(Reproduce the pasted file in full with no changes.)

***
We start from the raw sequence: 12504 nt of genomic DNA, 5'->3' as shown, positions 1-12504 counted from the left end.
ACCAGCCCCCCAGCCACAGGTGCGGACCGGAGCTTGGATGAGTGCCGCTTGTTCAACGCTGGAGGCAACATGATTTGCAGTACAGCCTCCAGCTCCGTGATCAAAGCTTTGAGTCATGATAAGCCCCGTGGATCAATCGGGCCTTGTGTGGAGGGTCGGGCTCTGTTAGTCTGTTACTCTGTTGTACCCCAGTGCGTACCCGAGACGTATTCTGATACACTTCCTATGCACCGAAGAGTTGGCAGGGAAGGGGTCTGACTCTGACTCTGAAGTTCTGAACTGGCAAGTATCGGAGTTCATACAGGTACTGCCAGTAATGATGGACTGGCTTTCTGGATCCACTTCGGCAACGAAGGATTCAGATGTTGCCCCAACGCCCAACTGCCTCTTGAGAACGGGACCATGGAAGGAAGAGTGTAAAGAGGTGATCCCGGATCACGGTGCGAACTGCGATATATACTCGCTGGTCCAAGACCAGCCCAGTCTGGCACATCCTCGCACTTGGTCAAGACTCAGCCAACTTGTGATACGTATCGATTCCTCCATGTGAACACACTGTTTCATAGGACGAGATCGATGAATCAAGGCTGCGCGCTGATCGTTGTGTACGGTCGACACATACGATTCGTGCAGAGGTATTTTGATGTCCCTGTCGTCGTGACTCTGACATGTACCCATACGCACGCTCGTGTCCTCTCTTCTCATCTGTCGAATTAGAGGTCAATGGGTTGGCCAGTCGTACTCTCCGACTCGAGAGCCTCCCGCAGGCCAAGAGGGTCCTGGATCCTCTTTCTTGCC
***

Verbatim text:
We start from the raw sequence: 12504 nt of genomic DNA, 5'->3' as shown, positions 1-12504 counted from the left end.
ACCAGCCCCCCAGCCACAGGTGCGGACCGGAGCTTGGATGAGTGCCGCTTGTTCAACGCTGGAGGCAACATGATTTGCAGTACAGCCTCCAGCTCCGTGATCAAAGCTTTGAGTCATGATAAGCCCCGTGGATCAATCGGGCCTTGTGTGGAGGGTCGGGCTCTGTTAGTCTGTTACTCTGTTGTACCCCAGTGCGTACCCGAGACGTATTCTGATACACTTCCTATGCACCGAAGAGTTGGCAGGGAAGGGGTCTGACTCTGACTCTGAAGTTCTGAACTGGCAAGTATCGGAGTTCATACAGGTACTGCCAGTAATGATGGACTGGCTTTCTGGATCCACTTCGGCAACGAAGGATTCAGATGTTGCCCCAACGCCCAACTGCCTCTTGAGAACGGGACCATGGAAGGAAGAGTGTAAAGAGGTGATCCCGGATCACGGTGCGAACTGCGATATATACTCGCTGGTCCAAGACCAGCCCAGTCTGGCACATCCTCGCACTTGGTCAAGACTCAGCCAACTTGTGATACGTATCGATTCCTCCATGTGAACACACTGTTTCATAGGACGAGATCGATGAATCAAGGCTGCGCGCTGATCGTTGTGTACGGTCGACACATACGATTCGTGCAGAGGTATTTTGATGTCCCTGTCGTCGTGACTCTGACATGTACCCATACGCACGCTCGTGTCCTCTCTTCTCATCTGTCGAATTAGAGGTCAATGGGTTGGCCAGTCGTACTCTCCGACTCGAGAGCCTCCCGCAGGCCAAGAGGGTCCTGGATCCTCTTTCTTGCC